Investigating Magnetic Field Exposure Near Transmission Lines

December 14, 2020

Protection against radiation is critical for providing the general public with a healthy living environment. Around the world, there are rules and regulations in place to ensure that magnetic field exposure stays within acceptable limits. However, the definition of these acceptable limits is up for debate and has kept scientists busy for decades. Numerical simulation plays a crucial role in the process of designing this electric infrastructure — and even providing legislation for it.

Studying Low-Level Exposure to Magnetic Fields

Exposure to magnetic fields is not a new phenomenon; in fact, it has been studied and debated for decades. How exactly do magnetic fields affect us?

As the World Health Organization (WHO) said in a 2016 report, “Low-frequency electric fields influence the human body just as they influence any other material made up of charged particles.” Simply put, electric fields cause circulating currents within the body, and the strength of these currents is dependent on the strength of the magnetic fields outside the body.

A photograph of transmission lines going down a country road with a bicyclist on the side.
How do magnetic fields from power transmission lines affect nearby people? Image via Unsplash.

Extremely large currents could, in effect, stimulate our nerves or muscles, or even cause heat generation. So far, though, scientists haven’t found proof that the low-level fields generated by systems that operate within the required margins are harmful.

Even though there is minimal risk of harm, standards are in place to ensure that the induced currents within the human body do not cause negative effects. High current density in the human body can, for example, cause the following problems:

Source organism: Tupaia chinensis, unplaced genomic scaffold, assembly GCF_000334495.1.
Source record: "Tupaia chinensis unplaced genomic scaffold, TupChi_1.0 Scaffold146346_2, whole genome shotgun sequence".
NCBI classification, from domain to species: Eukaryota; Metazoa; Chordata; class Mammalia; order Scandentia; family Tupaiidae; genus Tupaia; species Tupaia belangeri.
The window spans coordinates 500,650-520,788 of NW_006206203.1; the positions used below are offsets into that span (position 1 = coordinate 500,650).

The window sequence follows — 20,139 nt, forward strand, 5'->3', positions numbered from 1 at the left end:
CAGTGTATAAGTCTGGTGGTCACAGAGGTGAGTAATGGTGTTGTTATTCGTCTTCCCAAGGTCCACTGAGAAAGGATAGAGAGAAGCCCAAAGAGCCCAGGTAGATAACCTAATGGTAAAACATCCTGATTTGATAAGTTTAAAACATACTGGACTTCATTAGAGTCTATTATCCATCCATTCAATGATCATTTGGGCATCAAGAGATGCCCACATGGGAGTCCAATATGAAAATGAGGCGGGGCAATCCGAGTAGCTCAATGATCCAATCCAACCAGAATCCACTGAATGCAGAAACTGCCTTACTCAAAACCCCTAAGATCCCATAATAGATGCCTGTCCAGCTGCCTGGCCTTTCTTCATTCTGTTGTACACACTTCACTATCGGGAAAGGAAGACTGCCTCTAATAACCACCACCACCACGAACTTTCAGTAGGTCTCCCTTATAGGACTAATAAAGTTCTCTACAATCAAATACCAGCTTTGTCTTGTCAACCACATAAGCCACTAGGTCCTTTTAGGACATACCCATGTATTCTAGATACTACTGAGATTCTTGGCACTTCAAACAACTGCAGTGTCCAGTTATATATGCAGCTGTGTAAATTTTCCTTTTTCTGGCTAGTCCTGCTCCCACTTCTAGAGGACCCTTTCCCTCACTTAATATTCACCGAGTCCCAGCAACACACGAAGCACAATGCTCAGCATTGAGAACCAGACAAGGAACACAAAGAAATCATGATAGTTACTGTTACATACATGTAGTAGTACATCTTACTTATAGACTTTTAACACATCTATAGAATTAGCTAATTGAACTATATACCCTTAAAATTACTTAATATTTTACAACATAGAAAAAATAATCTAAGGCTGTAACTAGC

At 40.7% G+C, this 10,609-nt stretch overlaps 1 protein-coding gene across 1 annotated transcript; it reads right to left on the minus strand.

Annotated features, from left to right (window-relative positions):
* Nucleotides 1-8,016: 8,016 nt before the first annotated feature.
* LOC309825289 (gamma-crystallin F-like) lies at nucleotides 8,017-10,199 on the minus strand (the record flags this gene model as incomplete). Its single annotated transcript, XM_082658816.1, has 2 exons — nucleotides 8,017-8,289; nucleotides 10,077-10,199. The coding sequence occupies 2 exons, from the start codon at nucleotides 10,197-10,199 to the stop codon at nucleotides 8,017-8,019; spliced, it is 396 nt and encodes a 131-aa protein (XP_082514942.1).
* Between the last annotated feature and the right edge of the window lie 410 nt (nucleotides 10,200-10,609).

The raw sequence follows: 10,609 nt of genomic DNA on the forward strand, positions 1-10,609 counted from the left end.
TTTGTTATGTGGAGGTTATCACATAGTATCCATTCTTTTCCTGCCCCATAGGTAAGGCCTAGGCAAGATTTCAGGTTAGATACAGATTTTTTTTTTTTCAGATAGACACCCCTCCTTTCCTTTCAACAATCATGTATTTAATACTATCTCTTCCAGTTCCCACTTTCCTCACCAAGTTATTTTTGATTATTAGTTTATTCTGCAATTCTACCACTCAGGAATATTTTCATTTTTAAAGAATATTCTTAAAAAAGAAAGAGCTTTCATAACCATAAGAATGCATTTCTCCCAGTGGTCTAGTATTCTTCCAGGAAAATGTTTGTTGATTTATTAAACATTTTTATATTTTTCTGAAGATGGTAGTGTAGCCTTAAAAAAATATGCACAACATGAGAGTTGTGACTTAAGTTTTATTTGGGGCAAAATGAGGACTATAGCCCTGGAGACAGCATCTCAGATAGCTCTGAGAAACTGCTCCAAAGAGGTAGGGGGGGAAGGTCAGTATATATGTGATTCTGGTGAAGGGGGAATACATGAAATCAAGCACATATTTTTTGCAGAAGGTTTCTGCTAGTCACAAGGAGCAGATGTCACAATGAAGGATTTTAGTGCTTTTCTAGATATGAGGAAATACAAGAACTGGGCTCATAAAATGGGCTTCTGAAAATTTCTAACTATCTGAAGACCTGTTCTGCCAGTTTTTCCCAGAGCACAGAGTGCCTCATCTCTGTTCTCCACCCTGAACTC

Range (in mA/m2 Effect
10–20 Flashing lights (phosphines) in the corners of the eyes
10–100 Affects brain function
1000 Seriously affects heart function

In terms of exposure to magnetic fields, organizations like the International Commission on Nonionizing Radiation Protection (ICNIRP) consider 0.2–0.4 μT as normal levels of exposure, like what you’d find in your home or office, while field intensities closer to 100 μT are elevated levels. What happens with long-term exposure to these levels, whether at the normal level, elevated, or somewhere in between?

Everything from pregnancy complications and depression to cataracts and headaches have been studied as risks of prolonged exposure to electromagnetic fields. Research from the 1970s claimed that childhood leukemia can develop at low levels of exposure, but further studies proved these results inconclusive. Since then, there have been numerous studies on how low-level exposure to magnetic fields can affect our health.